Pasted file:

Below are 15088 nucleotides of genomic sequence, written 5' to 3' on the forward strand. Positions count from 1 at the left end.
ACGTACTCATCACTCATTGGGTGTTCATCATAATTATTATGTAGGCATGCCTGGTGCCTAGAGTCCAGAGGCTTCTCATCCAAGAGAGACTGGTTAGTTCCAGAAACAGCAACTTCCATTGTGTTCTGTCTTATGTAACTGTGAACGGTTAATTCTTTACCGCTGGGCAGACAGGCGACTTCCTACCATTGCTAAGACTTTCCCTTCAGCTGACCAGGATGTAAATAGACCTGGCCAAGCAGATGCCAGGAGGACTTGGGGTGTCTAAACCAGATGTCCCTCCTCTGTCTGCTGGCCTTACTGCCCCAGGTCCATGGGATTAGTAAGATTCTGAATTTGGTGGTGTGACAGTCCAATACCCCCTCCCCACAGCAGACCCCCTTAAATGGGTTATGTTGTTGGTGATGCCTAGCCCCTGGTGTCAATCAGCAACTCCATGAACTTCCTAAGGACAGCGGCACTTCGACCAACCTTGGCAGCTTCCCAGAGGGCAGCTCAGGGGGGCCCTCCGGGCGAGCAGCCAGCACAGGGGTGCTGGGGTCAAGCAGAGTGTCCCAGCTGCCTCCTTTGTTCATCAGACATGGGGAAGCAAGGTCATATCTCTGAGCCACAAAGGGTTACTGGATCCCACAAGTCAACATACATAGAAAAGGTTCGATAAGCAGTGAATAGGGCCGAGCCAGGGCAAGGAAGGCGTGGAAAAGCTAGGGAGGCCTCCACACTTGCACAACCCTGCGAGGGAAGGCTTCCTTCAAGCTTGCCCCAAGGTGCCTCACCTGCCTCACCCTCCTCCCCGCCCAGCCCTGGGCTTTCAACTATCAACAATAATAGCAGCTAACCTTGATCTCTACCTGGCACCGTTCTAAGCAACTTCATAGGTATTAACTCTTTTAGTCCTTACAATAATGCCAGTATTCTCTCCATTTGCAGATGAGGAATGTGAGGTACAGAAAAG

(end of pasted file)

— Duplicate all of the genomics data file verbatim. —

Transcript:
Below are 15088 nucleotides of genomic sequence, written 5' to 3' on the forward strand. Positions count from 1 at the left end.
ACGTACTCATCACTCATTGGGTGTTCATCATAATTATTATGTAGGCATGCCTGGTGCCTAGAGTCCAGAGGCTTCTCATCCAAGAGAGACTGGTTAGTTCCAGAAACAGCAACTTCCATTGTGTTCTGTCTTATGTAACTGTGAACGGTTAATTCTTTACCGCTGGGCAGACAGGCGACTTCCTACCATTGCTAAGACTTTCCCTTCAGCTGACCAGGATGTAAATAGACCTGGCCAAGCAGATGCCAGGAGGACTTGGGGTGTCTAAACCAGATGTCCCTCCTCTGTCTGCTGGCCTTACTGCCCCAGGTCCATGGGATTAGTAAGATTCTGAATTTGGTGGTGTGACAGTCCAATACCCCCTCCCCACAGCAGACCCCCTTAAATGGGTTATGTTGTTGGTGATGCCTAGCCCCTGGTGTCAATCAGCAACTCCATGAACTTCCTAAGGACAGCGGCACTTCGACCAACCTTGGCAGCTTCCCAGAGGGCAGCTCAGGGGGGCCCTCCGGGCGAGCAGCCAGCACAGGGGTGCTGGGGTCAAGCAGAGTGTCCCAGCTGCCTCCTTTGTTCATCAGACATGGGGAAGCAAGGTCATATCTCTGAGCCACAAAGGGTTACTGGATCCCACAAGTCAACATACATAGAAAAGGTTCGATAAGCAGTGAATAGGGCCGAGCCAGGGCAAGGAAGGCGTGGAAAAGCTAGGGAGGCCTCCACACTTGCACAACCCTGCGAGGGAAGGCTTCCTTCAAGCTTGCCCCAAGGTGCCTCACCTGCCTCACCCTCCTCCCCGCCCAGCCCTGGGCTTTCAACTATCAACAATAATAGCAGCTAACCTTGATCTCTACCTGGCACCGTTCTAAGCAACTTCATAGGTATTAACTCTTTTAGTCCTTACAATAATGCCAGTATTCTCTCCATTTGCAGATGAGGAATGTGAGGTACAGAAAAG